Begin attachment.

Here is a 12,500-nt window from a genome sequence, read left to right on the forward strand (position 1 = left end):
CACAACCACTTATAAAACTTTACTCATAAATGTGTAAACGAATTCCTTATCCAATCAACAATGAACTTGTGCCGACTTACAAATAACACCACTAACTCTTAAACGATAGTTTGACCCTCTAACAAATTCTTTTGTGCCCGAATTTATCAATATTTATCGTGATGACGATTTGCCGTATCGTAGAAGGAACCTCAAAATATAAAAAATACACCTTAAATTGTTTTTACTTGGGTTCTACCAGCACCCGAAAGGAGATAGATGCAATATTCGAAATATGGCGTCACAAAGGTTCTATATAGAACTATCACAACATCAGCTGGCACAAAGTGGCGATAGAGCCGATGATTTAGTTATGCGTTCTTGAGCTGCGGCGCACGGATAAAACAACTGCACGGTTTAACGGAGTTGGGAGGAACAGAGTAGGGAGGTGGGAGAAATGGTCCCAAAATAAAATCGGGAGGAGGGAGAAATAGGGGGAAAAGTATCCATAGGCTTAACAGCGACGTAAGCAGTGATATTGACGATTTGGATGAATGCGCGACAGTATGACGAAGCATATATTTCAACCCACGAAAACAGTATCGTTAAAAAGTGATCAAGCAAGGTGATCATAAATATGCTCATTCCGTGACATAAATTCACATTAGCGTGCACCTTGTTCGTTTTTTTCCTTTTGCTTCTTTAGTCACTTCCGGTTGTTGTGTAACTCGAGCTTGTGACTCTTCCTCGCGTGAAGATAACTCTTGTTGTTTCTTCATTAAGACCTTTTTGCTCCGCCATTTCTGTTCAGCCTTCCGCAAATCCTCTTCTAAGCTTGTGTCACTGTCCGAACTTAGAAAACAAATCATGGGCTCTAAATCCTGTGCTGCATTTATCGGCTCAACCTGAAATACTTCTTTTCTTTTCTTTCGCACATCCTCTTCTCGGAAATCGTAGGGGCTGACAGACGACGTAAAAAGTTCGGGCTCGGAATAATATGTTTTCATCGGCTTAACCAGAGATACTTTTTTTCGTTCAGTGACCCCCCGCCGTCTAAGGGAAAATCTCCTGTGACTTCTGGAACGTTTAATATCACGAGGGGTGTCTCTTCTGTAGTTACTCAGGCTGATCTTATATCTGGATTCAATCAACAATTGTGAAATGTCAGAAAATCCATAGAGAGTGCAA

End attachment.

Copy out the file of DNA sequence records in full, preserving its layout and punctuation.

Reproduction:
Here is a 12,500-nt window from a genome sequence, read left to right on the forward strand (position 1 = left end):
CACAACCACTTATAAAACTTTACTCATAAATGTGTAAACGAATTCCTTATCCAATCAACAATGAACTTGTGCCGACTTACAAATAACACCACTAACTCTTAAACGATAGTTTGACCCTCTAACAAATTCTTTTGTGCCCGAATTTATCAATATTTATCGTGATGACGATTTGCCGTATCGTAGAAGGAACCTCAAAATATAAAAAATACACCTTAAATTGTTTTTACTTGGGTTCTACCAGCACCCGAAAGGAGATAGATGCAATATTCGAAATATGGCGTCACAAAGGTTCTATATAGAACTATCACAACATCAGCTGGCACAAAGTGGCGATAGAGCCGATGATTTAGTTATGCGTTCTTGAGCTGCGGCGCACGGATAAAACAACTGCACGGTTTAACGGAGTTGGGAGGAACAGAGTAGGGAGGTGGGAGAAATGGTCCCAAAATAAAATCGGGAGGAGGGAGAAATAGGGGGAAAAGTATCCATAGGCTTAACAGCGACGTAAGCAGTGATATTGACGATTTGGATGAATGCGCGACAGTATGACGAAGCATATATTTCAACCCACGAAAACAGTATCGTTAAAAAGTGATCAAGCAAGGTGATCATAAATATGCTCATTCCGTGACATAAATTCACATTAGCGTGCACCTTGTTCGTTTTTTTCCTTTTGCTTCTTTAGTCACTTCCGGTTGTTGTGTAACTCGAGCTTGTGACTCTTCCTCGCGTGAAGATAACTCTTGTTGTTTCTTCATTAAGACCTTTTTGCTCCGCCATTTCTGTTCAGCCTTCCGCAAATCCTCTTCTAAGCTTGTGTCACTGTCCGAACTTAGAAAACAAATCATGGGCTCTAAATCCTGTGCTGCATTTATCGGCTCAACCTGAAATACTTCTTTTCTTTTCTTTCGCACATCCTCTTCTCGGAAATCGTAGGGGCTGACAGACGACGTAAAAAGTTCGGGCTCGGAATAATATGTTTTCATCGGCTTAACCAGAGATACTTTTTTTCGTTCAGTGACCCCCCGCCGTCTAAGGGAAAATCTCCTGTGACTTCTGGAACGTTTAATATCACGAGGGGTGTCTCTTCTGTAGTTACTCAGGCTGATCTTATATCTGGATTCAATCAACAATTGTGAAATGTCAGAAAATCCATAGAGAGTGCAA